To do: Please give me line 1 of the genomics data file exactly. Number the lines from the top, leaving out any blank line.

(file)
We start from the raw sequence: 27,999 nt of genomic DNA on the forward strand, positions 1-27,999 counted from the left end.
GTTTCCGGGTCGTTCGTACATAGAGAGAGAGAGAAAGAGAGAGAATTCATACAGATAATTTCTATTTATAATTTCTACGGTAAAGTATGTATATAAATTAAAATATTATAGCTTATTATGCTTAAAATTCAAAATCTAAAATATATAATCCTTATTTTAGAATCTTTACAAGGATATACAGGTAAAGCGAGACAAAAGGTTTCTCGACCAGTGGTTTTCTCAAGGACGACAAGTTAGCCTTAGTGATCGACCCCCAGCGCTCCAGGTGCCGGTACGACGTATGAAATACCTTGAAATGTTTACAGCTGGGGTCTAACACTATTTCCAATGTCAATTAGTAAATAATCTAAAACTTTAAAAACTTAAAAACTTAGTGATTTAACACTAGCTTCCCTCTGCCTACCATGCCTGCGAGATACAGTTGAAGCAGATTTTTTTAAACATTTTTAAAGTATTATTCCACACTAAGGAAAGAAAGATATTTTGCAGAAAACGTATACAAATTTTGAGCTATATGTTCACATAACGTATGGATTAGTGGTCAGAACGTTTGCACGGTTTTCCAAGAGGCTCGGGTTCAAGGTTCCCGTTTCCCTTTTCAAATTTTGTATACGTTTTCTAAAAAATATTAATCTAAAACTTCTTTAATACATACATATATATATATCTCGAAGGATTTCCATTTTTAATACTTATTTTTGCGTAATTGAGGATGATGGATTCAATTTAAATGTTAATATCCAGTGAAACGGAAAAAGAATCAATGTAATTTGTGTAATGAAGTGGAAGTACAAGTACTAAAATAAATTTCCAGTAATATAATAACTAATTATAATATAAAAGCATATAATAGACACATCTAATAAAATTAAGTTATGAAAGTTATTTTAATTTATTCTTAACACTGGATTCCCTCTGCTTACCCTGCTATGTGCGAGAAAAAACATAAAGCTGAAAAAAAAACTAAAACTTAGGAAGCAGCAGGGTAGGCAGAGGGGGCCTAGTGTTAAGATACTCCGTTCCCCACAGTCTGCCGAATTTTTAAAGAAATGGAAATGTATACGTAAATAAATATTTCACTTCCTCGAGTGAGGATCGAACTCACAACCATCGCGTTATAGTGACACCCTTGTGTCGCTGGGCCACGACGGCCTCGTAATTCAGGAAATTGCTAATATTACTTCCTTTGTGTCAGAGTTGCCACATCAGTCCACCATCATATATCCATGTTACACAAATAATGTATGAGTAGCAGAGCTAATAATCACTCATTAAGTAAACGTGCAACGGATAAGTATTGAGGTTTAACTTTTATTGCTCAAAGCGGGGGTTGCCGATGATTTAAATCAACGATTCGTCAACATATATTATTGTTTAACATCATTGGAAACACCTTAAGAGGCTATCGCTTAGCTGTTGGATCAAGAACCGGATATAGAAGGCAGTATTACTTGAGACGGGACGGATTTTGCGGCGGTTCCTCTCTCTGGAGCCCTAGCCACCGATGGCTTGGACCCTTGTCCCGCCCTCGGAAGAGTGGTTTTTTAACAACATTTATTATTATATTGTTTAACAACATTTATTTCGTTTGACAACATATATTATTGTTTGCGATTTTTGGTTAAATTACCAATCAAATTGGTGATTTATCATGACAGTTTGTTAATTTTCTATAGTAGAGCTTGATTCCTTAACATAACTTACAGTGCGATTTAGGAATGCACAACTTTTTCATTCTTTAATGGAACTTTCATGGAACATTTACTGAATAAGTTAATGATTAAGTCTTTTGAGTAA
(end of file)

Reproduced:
We start from the raw sequence: 27,999 nt of genomic DNA on the forward strand, positions 1-27,999 counted from the left end.